Buenos Aires, by Noelia Diaco. Photo is not visible, used only for sharing on social networks.

Road trip: Oregon coast

August 23, 2014

Start from the beginning of our Oregon trip.

We made it to Oregon! Next we spent three days exploring the coast before heading inland to Portland.

Day 3: Crescent City to Oregon Dunes (170 miles)

Goodbye California, hello Oregon! If I had to pick one disappointing day of the trip, this would probably be it, though I don't want to speak too badly of it, it just had a lot of amazing days to compete with. I had read all sorts of good things about the southern Oregon coast, particularly the stretch between Brookings and Gold Beach, which includes Samuel H. Boardman State Park. The problem was that I hadn't realized how different the riding is between Route 1 on the California coast and Route 101 on the Oregon coast. Route 1 literally hugs the coast. It's one lane in each direction with lots of sharp curves that freak cars out and scare away most RVs. You could never get off your bike and you'd still have a beautiful view all day long. In contrast, Route 101 is set slightly inland. It's a multi-lane highway with an average speed of at least 60 mph and the only curves are long sweeping ones. If you don't get off your bike, your view mostly consists of a lot of trees. You're rewarded with stunning vistas if you stop at the many turnouts, but this isn't ideal on a bike. Each time we stop, we have to take off our gear and either lock it up or carry it with us. We had a beautiful view at one of the few turnouts we stopped at, but we had a lot of miles to cover and couldn't afford to stop every few miles. The RVs on the other hand seemed to be in RV heaven.

Which brings me to a few thoughts on the differences between the California and Oregon coasts. When we planned the trip, I debated how much time it was worth spending on the Oregon coast, because I didn't know how it differed from the California coast. Overall, we decided we prefer the California coast, but that's largely because we travel by motorcycle. As I said, the California coastal road has tighter turns, with slower speeds and beautiful views. The Oregon road is faster, with long sweeping turns and minimal views. Oregon definitely wins for having the best beaches. California's coast is much craggier, so the beaches are usually small enclaves tucked between rock-faces. These beaches are often difficult to access and sometimes dangerous because of the risk of a sudden large wave. In contrast, Oregon boasts long, wide open beaches. And finally, the two states seemed to have come to different conclusions about how to regulate public vs private access to the coastline. California has protected thousands of acres of land along the coast from any further development. This means the coast is less inhabited. And there aren't many oceanside houses (at least in northern California, I imagine southern California is another story). Oregon declared that all beaches are public, which is a lot of land. But the land beyond the beach is private, and thus usually occupied by private homes. The road is more of a way to access all these communities, than it is a way to see the coastline, which is what it is in California.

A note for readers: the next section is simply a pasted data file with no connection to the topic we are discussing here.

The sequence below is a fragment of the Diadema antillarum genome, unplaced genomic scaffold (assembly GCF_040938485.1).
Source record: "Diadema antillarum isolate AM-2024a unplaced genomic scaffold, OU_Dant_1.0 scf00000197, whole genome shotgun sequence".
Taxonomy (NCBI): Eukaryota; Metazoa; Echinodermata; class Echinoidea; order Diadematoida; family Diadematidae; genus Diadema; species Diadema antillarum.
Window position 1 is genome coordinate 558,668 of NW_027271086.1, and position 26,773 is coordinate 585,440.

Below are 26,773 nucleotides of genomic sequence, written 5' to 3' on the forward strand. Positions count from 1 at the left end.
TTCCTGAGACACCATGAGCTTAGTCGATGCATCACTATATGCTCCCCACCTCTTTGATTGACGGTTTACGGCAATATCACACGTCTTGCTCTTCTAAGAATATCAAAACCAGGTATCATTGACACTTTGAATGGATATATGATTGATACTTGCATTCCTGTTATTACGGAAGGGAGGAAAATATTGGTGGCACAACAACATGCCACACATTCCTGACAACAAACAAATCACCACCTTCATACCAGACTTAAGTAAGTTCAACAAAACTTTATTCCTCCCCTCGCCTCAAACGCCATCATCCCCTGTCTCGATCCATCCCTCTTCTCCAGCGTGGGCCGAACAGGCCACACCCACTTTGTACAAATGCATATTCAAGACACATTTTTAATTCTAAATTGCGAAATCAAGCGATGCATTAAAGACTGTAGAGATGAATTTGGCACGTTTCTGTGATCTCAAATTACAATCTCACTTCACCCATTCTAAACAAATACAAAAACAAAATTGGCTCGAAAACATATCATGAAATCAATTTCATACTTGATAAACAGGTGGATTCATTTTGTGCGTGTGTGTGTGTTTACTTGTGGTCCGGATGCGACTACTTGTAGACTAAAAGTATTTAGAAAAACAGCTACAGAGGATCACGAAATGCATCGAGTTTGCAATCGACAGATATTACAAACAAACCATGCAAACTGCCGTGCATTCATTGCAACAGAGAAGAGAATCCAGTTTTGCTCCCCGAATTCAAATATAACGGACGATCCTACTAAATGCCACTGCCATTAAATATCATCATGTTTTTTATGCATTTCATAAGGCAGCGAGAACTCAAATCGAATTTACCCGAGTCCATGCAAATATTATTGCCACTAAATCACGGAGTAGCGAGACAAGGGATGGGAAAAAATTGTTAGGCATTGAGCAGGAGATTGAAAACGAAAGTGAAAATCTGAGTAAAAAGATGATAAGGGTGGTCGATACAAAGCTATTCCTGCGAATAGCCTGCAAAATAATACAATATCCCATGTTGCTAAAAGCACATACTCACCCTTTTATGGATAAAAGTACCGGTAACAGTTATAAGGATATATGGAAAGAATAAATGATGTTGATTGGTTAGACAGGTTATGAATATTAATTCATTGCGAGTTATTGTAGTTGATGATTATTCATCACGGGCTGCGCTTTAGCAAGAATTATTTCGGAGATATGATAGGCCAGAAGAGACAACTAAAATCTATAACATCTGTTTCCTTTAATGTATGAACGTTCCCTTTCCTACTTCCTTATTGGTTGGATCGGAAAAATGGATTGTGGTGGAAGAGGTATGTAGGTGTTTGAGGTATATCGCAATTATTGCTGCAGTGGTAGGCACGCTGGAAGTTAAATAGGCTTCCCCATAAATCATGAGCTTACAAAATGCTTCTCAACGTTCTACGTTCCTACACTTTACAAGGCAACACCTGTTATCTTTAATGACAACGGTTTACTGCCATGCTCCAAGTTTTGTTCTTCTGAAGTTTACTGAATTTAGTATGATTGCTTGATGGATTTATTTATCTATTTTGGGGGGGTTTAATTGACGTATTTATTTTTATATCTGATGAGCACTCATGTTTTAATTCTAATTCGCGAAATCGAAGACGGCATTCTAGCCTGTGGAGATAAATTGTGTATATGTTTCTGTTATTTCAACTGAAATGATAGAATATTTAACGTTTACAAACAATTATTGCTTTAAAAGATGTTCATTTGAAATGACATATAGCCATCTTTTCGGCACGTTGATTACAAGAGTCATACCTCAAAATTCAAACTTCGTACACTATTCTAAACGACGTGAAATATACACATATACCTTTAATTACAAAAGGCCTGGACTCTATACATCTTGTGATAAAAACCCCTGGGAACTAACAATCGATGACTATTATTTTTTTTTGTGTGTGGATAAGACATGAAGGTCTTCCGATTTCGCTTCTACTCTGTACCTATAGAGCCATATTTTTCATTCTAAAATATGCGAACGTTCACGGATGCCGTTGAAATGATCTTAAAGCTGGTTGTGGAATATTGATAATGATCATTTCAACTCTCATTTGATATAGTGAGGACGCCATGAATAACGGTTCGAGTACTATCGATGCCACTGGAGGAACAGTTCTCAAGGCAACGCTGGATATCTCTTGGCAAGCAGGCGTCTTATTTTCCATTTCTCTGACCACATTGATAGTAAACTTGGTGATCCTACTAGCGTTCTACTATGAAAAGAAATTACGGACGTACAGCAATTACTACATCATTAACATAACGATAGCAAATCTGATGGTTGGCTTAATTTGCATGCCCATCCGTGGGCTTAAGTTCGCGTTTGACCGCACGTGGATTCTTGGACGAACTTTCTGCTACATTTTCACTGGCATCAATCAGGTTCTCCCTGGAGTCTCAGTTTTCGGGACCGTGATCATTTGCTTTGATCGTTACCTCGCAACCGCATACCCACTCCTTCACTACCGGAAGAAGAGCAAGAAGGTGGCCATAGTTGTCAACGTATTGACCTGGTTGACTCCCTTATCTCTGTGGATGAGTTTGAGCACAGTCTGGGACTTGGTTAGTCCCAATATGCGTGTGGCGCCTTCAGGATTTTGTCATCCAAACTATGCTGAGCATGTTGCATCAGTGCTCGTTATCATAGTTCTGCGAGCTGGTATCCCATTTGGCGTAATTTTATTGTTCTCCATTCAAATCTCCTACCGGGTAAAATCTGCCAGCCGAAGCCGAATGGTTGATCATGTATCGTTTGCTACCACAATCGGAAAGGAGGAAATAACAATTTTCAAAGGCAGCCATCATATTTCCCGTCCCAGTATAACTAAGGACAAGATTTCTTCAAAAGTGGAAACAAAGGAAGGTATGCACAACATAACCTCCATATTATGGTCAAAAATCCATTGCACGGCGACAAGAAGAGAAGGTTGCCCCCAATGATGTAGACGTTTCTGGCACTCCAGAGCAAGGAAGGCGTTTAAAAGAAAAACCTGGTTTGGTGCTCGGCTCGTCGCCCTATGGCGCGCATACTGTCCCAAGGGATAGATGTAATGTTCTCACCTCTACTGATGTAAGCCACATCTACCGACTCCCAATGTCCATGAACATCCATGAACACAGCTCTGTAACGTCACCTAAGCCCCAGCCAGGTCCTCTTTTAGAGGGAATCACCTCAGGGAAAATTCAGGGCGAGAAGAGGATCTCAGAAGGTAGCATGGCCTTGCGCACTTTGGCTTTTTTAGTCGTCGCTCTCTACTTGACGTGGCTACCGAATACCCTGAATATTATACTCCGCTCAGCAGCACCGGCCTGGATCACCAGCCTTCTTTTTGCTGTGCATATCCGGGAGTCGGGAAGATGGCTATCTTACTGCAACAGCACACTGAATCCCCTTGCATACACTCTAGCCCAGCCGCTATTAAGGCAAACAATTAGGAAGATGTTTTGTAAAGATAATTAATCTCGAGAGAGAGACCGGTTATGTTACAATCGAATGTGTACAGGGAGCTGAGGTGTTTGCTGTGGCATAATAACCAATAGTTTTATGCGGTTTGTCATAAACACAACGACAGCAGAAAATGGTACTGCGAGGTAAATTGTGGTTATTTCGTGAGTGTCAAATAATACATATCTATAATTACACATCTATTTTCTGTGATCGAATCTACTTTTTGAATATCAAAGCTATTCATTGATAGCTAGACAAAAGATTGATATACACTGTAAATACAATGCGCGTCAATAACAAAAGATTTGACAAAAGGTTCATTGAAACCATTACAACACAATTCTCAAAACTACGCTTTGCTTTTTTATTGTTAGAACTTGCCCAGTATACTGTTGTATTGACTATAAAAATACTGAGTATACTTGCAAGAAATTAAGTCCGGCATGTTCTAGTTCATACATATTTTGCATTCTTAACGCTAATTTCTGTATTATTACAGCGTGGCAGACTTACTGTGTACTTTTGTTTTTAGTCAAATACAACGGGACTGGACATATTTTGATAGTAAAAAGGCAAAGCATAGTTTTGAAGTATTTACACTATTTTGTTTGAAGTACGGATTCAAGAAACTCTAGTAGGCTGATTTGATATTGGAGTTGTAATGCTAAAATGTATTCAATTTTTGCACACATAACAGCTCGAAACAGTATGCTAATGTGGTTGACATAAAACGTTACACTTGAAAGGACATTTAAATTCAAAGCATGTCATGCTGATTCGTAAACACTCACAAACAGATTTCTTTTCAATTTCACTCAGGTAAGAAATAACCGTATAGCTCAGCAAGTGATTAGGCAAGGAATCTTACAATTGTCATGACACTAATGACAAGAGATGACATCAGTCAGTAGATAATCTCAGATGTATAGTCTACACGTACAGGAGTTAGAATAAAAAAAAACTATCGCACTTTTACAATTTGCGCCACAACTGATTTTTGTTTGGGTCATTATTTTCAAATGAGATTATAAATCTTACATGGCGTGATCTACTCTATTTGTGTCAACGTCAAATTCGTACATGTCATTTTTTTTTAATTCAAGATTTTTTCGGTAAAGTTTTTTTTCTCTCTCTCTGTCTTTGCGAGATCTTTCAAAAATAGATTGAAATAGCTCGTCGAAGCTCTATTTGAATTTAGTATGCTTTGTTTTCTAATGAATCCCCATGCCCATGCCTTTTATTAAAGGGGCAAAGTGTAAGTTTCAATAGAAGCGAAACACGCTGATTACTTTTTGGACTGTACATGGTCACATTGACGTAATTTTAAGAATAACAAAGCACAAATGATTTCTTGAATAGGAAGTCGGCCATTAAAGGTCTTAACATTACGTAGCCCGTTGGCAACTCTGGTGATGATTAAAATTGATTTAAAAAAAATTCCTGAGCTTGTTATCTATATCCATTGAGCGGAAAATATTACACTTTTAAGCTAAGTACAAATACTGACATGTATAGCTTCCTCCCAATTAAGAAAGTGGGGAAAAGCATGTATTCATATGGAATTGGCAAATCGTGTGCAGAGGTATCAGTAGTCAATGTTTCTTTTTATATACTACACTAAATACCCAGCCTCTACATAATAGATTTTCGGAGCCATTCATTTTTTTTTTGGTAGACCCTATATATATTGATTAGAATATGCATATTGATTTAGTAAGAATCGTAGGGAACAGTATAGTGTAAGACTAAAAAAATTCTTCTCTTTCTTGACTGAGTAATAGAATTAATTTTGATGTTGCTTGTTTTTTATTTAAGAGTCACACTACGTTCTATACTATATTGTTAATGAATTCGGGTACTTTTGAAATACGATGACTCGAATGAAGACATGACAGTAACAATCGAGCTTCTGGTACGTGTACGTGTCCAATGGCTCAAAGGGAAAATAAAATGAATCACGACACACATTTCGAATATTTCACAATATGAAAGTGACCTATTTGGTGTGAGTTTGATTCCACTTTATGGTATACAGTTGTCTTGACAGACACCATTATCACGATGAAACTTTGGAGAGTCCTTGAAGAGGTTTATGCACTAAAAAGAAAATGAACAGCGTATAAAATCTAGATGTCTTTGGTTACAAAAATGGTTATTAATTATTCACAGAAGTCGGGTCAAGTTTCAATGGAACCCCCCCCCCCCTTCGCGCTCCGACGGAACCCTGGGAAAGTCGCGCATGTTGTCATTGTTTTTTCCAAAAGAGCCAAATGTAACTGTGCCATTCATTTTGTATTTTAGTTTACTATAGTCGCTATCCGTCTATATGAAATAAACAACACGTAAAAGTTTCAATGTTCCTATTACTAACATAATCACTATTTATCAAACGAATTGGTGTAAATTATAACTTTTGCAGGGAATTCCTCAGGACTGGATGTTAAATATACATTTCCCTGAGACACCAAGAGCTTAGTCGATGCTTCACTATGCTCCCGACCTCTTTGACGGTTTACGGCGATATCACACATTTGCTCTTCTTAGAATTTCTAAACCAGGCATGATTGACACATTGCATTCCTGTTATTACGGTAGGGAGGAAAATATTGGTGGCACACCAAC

None of which is to say that the roads in Oregon aren't fun for motorcycling. Ben liked one stretch so much he drove it twice. I, on the other hand, had clung on tightly the first time and preferred to be left on the side of the road rather than drive it a second time.

Passing through Coos Bay

And if the morning had been a bit disappointing, the evening definitely wasn't. We were set to camp at the Oregon Dunes that night, which was one of the destinations on the trip I was most looking forward to visiting. What can I say, wide open expanses appeal to me. I had carefully chosen among the many available campgrounds — the dunes stretch 40 miles along the coast — to avoid those popular with ATVs. Our campsite turned out to be both private and quiet. We picked up some steak and corn at a local supermarket, where we were amazed at the ginormous shopping carts.